The authors describe the largest case series of 8 patients with intracranial hemorrhage (ICH) after spinal surgery and identify associated pre-, intra-, and postoperative risk factors in relation to outcome.
The authors retrospectively reviewed the cases of 8 patients treated over 16 years at a single institution and also reviewed the existing literature and collected demographic, treatment, and outcome information from 33 unique cases of remote ICH after spinal surgery.
The risk factors most correlated with ICH postoperatively were the presence of a CSF leak intraoperatively and the use of drains postoperatively with moderate hourly serosanguineous output in the early postoperative period.
Intracranial hemorrhage is a rare complication of spinal surgery that is associated with CSF leakage and use of drains postoperatively, with moderate serosanguinous output. These associations do not justify a complete avoidance of drains in patients with CSF leakage but may guide the treating physician to keep in mind drain output and timing of drain removal, while noting any changes in neurological examination status in the meantime. Additionally, continued and worsening neurological symptoms after spinal surgery may warrant cranial imaging to rule out intracranial hemorrhage, usually within the first 24 hours after surgery. The presence of cerebellar hemorrhage and hydrocephalus indicated a trend toward worse outcome.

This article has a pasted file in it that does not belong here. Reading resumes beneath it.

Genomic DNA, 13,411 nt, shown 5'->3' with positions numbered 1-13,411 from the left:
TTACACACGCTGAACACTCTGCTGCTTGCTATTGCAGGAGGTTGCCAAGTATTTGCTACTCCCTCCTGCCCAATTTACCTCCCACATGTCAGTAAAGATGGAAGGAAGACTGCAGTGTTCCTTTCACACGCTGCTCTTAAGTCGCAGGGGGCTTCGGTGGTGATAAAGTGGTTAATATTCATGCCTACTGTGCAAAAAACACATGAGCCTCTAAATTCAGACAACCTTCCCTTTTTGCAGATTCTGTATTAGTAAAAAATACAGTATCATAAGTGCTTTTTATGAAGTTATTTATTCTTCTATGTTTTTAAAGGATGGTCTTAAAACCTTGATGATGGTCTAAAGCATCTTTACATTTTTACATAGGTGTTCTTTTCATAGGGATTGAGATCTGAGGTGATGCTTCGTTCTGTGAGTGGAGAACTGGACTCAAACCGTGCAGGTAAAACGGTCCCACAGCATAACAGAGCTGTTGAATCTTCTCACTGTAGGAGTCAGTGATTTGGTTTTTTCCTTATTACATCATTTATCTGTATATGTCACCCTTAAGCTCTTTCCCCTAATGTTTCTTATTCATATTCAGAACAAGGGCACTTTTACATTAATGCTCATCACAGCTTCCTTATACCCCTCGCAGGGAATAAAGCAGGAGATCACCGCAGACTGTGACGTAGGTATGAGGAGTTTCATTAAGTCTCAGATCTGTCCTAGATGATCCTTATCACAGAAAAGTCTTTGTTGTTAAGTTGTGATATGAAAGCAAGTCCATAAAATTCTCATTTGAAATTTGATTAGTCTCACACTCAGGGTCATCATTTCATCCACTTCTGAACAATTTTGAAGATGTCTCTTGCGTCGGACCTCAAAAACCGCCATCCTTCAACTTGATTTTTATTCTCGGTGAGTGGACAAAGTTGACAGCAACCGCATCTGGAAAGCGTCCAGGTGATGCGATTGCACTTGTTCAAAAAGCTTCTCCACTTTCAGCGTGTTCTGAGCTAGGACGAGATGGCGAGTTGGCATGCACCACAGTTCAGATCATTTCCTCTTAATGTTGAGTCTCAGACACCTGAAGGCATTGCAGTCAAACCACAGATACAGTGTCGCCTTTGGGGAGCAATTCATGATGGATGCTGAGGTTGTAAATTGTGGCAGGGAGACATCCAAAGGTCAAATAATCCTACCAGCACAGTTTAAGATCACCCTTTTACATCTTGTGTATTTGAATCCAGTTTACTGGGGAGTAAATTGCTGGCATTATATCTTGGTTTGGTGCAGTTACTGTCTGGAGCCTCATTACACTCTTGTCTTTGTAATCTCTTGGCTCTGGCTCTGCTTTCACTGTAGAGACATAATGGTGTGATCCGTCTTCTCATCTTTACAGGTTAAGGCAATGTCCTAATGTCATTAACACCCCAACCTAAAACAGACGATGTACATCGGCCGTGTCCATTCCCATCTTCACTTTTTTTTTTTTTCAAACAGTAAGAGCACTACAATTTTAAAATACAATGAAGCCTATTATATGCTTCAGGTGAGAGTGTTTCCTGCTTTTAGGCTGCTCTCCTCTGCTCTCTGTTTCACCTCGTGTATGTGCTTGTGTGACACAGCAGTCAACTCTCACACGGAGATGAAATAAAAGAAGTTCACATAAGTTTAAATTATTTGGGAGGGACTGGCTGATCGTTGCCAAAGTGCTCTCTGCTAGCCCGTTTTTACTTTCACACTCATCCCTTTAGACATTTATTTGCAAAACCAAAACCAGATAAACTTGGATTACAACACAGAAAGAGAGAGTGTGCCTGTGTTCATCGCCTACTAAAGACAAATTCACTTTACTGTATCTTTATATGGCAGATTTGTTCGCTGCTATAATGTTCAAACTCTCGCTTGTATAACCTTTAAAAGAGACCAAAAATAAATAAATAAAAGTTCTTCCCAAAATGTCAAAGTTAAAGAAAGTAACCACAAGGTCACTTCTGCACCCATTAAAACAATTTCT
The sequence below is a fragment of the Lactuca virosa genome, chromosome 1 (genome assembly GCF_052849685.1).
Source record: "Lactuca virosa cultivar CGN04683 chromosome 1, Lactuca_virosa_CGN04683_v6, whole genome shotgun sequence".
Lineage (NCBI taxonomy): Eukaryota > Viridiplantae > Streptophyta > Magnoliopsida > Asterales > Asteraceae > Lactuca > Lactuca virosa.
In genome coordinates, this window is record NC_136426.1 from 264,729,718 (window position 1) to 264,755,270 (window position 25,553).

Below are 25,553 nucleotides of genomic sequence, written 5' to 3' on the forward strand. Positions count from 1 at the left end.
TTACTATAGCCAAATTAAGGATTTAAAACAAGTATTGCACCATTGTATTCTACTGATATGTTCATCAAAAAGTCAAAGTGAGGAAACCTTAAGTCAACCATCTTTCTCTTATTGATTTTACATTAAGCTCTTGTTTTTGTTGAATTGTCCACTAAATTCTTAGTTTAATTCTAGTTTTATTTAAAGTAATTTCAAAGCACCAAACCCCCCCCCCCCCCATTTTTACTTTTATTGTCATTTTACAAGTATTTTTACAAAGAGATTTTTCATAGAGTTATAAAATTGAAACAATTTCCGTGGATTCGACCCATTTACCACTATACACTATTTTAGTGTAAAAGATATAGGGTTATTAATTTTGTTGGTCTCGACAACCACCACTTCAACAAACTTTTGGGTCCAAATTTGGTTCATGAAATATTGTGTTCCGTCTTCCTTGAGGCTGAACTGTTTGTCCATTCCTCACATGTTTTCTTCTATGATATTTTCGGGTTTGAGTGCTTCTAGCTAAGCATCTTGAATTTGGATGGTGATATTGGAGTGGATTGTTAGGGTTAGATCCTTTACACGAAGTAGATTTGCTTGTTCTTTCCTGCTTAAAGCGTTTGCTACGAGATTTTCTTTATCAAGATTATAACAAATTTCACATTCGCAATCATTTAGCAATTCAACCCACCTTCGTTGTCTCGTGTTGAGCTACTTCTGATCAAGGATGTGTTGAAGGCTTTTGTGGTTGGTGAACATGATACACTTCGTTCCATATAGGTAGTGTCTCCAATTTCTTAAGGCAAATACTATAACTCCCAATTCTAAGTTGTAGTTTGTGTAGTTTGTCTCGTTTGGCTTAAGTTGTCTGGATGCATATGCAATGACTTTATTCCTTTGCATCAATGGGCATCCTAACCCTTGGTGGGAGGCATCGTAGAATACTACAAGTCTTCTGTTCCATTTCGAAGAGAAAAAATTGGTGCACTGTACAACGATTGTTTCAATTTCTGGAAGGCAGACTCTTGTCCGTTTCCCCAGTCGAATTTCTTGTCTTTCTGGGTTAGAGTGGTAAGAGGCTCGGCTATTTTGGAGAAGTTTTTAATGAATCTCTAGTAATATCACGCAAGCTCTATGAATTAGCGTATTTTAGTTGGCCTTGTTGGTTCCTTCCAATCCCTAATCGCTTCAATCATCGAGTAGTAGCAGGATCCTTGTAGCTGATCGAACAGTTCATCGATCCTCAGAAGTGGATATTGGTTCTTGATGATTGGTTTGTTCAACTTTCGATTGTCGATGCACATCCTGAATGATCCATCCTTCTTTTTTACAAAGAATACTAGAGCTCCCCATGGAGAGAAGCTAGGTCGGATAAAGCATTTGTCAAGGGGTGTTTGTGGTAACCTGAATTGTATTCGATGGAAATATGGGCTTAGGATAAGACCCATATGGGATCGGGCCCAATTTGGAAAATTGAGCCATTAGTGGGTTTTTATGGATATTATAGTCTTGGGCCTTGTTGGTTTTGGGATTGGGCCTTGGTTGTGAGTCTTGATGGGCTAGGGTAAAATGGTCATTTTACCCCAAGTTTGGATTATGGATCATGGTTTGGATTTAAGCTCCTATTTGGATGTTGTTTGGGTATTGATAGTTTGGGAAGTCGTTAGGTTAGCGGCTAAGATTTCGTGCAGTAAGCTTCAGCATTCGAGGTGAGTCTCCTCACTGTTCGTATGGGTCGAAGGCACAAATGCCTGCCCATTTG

Abbreviations used in this paper:CBH = cerebellar hemorrhage; ICH = intracranial hemorrhage; IVH = intraventricular hemorrhage; SAH = subarachnoid hemorrhage; SDH = subdural hemorrhage.
Address correspondence to: Paul E. Kaloostian, M.D., Department of Neurological Surgery, The Johns Hopkins Hospital, Meyer 7-109, 600 N. Wolfe St., Baltimore, MD 21287. email: firstname.lastname@example.org.
Please include this information when citing this paper: published online July 12, 2013; DOI: 10.3171/2013.6.SPINE12863